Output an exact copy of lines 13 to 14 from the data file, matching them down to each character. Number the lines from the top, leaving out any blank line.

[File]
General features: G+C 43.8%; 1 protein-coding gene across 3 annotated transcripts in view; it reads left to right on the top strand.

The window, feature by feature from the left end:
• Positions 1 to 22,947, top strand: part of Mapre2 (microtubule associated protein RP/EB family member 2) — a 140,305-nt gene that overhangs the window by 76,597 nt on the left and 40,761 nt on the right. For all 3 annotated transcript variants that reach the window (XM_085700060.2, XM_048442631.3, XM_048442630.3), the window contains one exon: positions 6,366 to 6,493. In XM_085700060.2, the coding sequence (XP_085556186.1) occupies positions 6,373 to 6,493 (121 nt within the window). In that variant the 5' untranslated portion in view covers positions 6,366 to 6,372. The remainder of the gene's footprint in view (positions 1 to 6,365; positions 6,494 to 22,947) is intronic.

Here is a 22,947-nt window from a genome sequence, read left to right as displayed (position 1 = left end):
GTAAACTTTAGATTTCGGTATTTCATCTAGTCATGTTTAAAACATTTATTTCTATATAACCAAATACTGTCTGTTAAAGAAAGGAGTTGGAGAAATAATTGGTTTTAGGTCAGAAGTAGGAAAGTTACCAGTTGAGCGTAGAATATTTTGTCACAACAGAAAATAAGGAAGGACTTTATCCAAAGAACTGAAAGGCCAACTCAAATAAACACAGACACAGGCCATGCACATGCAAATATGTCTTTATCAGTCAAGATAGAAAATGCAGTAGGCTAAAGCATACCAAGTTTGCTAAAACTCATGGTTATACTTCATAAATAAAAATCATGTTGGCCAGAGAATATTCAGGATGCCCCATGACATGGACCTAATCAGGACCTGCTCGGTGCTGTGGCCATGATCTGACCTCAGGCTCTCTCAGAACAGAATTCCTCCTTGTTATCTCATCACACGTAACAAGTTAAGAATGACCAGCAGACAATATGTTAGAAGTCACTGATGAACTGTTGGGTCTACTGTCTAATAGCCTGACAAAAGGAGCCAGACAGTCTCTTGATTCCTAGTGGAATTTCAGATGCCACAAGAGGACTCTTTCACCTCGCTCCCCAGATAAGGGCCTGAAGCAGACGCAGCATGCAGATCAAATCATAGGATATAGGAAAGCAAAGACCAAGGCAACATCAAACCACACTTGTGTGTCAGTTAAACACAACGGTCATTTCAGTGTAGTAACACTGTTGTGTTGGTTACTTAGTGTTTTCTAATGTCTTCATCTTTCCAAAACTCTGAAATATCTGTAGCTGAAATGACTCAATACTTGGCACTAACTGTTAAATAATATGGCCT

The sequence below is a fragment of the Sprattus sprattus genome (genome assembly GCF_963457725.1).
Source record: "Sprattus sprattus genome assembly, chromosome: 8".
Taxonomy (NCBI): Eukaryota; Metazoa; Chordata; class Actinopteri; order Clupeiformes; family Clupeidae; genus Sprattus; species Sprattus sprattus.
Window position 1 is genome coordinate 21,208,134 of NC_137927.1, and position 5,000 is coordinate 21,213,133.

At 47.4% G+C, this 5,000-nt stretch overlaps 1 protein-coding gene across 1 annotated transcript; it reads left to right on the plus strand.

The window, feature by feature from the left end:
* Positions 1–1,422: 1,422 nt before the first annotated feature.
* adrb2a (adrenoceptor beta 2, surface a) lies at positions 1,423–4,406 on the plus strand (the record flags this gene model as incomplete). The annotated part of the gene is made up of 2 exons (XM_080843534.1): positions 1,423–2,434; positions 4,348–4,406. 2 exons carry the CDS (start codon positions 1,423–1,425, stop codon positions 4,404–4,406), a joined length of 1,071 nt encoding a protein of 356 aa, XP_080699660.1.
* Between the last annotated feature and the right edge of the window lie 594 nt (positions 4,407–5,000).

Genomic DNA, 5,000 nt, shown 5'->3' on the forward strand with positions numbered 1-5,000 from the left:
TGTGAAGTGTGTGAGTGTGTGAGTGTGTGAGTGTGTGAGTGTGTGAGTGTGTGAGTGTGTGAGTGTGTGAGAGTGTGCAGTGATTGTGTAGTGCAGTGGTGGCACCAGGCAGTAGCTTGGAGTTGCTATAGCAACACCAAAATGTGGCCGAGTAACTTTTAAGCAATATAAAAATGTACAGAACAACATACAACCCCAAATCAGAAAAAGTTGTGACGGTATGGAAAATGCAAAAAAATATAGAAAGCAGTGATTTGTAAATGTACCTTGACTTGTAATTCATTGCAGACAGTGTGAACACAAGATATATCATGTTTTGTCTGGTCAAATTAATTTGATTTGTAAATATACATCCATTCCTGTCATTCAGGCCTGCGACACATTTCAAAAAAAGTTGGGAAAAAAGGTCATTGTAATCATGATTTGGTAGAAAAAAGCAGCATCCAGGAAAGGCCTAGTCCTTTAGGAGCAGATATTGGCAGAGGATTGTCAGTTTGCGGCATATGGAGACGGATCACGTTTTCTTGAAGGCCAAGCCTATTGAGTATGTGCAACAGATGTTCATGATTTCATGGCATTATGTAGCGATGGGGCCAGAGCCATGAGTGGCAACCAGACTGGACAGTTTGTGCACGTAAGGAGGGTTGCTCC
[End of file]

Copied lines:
* adrb2a (adrenoceptor beta 2, surface a) lies at positions 1,423–4,406 on the plus strand (the record flags this gene model as incomplete). The annotated part of the gene is made up of 2 exons (XM_080843534.1): positions 1,423–2,434; positions 4,348–4,406. 2 exons carry the CDS (start codon positions 1,423–1,425, stop codon positions 4,404–4,406), a joined length of 1,071 nt encoding a protein of 356 aa, XP_080699660.1.
* Between the last annotated feature and the right edge of the window lie 594 nt (positions 4,407–5,000).